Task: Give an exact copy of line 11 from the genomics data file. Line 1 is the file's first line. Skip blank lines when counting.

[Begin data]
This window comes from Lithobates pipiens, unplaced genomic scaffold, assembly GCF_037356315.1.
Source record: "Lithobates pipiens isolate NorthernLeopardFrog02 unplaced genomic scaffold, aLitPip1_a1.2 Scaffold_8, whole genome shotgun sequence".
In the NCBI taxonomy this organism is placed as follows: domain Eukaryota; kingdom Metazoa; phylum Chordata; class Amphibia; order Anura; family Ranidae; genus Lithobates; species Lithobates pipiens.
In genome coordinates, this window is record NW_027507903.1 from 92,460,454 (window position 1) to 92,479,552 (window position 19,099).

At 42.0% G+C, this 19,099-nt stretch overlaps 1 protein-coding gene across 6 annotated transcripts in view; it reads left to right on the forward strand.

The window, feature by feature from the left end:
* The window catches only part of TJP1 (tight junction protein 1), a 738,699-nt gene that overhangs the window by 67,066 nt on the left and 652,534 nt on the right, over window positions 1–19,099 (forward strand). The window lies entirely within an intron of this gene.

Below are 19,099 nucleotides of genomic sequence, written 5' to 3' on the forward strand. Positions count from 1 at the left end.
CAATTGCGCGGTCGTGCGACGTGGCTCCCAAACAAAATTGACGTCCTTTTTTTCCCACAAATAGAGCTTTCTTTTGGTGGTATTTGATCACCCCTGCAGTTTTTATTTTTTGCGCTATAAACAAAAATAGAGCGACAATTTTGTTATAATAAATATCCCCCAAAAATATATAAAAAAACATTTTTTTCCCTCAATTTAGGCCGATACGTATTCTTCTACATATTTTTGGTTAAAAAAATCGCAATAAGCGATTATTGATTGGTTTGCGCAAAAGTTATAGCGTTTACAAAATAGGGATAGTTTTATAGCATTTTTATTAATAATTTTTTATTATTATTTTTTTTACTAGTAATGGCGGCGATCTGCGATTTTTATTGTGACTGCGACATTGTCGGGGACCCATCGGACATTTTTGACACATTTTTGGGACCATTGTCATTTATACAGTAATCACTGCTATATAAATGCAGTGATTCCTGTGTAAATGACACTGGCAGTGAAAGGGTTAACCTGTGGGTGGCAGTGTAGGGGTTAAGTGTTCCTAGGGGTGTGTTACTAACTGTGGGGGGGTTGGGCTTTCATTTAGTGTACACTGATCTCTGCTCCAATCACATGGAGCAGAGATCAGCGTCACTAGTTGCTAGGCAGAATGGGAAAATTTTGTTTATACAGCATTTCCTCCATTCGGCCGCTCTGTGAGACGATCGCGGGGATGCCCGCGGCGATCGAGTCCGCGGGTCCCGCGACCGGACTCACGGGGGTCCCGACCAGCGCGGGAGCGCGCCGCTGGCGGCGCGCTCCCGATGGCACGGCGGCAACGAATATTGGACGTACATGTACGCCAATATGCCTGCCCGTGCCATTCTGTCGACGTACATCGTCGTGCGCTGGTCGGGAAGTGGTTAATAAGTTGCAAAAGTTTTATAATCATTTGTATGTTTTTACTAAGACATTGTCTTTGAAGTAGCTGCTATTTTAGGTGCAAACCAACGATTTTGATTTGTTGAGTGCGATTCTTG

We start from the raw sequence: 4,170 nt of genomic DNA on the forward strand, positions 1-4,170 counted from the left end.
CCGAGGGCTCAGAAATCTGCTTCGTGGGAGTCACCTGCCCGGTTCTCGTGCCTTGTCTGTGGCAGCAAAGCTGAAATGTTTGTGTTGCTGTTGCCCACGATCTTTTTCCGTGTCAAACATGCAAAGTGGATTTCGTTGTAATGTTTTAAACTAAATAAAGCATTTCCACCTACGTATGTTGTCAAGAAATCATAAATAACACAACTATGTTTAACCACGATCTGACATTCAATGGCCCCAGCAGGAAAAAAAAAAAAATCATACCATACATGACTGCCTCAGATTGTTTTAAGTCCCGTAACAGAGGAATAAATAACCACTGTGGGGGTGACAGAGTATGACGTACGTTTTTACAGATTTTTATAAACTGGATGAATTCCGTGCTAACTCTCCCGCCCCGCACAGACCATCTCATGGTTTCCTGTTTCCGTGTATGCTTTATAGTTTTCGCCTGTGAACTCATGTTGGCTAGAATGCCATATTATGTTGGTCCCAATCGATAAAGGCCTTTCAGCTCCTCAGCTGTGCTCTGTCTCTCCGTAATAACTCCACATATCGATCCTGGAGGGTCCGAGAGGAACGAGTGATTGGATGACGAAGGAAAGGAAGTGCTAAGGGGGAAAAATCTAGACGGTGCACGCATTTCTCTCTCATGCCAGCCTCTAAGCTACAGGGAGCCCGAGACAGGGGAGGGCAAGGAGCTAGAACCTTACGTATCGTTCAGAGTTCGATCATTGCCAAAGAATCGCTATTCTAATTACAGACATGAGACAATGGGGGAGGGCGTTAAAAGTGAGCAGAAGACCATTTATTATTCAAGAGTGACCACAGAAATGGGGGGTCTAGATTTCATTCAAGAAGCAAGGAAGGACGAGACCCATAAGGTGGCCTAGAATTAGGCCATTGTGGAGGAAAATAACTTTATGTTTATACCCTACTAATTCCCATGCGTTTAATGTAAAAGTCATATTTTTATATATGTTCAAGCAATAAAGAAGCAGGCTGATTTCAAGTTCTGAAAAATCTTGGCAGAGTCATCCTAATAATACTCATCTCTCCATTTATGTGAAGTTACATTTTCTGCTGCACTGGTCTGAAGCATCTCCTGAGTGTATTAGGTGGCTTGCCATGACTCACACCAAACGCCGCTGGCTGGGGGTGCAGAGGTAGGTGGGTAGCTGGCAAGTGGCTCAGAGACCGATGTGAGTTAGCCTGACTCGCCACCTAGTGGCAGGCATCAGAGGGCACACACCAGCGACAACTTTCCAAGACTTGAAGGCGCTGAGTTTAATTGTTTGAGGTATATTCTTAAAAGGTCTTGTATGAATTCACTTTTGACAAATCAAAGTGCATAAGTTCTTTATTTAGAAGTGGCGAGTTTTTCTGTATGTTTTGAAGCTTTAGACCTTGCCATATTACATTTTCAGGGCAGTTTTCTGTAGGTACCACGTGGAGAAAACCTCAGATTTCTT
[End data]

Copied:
CCGAGGGCTCAGAAATCTGCTTCGTGGGAGTCACCTGCCCGGTTCTCGTGCCTTGTCTGTGGCAGCAAAGCTGAAATGTTTGTGTTGCTGTTGCCCACGATCTTTTTCCGTGTCAAACATGCAAAGTGGATTTCGTTGTAATGTTTTAAACTAAATAAAGCATTTCCACCTACGTATGTTGTCAAGAAATCATAAATAACACAACTATGTTTAACCACGATCTGACATTCAATGGCCCCAGCAGGAAAAAAAAAAAAATCATACCATACATGACTGCCTCAGATTGTTTTAAGTCCCGTAACAGAGGAATAAATAACCACTGTGGGGGTGACAGAGTATGACGTACGTTTTTACAGATTTTTATAAACTGGATGAATTCCGTGCTAACTCTCCCGCCCCGCACAGACCATCTCATGGTTTCCTGTTTCCGTGTATGCTTTATAGTTTTCGCCTGTGAACTCATGTTGGCTAGAATGCCATATTATGTTGGTCCCAATCGATAAAGGCCTTTCAGCTCCTCAGCTGTGCTCTGTCTCTCCGTAATAACTCCACATATCGATCCTGGAGGGTCCGAGAGGAACGAGTGATTGGATGACGAAGGAAAGGAAGTGCTAAGGGGGAAAAATCTAGACGGTGCACGCATTTCTCTCTCATGCCAGCCTCTAAGCTACAGGGAGCCCGAGACAGGGGAGGGCAAGGAGCTAGAACCTTACGTATCGTTCAGAGTTCGATCATTGCCAAAGAATCGCTATTCTAATTACAGACATGAGACAATGGGGGAGGGCGTTAAAAGTGAGCAGAAGACCATTTATTATTCAAGAGTGACCACAGAAATGGGGGGTCTAGATTTCATTCAAGAAGCAAGGAAGGACGAGACCCATAAGGTGGCCTAGAATTAGGCCATTGTGGAGGAAAATAACTTTATGTTTATACCCTACTAATTCCCATGCGTTTAATGTAAAAGTCATATTTTTATATATGTTCAAGCAATAAAGAAGCAGGCTGATTTCAAGTTCTGAAAAATCTTGGCAGAGTCATCCTAATAATACTCATCTCTCCATTTATGTGAAGTTACATTTTCTGCTGCACTGGTCTGAAGCATCTCCTGAGTGTATTAGGTGGCTTGCCATGACTCACACCAAACGCCGCTGGCTGGGGGTGCAGAGGTAGGTGGGTAGCTGGCAAGTGGCTCAGAGACCGATGTGAGTTAGCCTGACTCGCCACCTAGTGGCAGGCATCAGAGGGCACACACCAGCGACAACTTTCCAAGACTTGAAGGCGCTGAGTTTAATTGTTTGAGGTATATTCTTAAAAGGTCTTGTATGAATTCACTTTTGACAAATCAAAGTGCATAAGTTCTTTATTTAGAAGTGGCGAGTTTTTCTGTATGTTTTGAAGCTTTAGACCTTGCCATATTACATTTTCAGGGCAGTTTTCTGTAGGTACCACGTGGAGAAAACCTCAGATTTCTT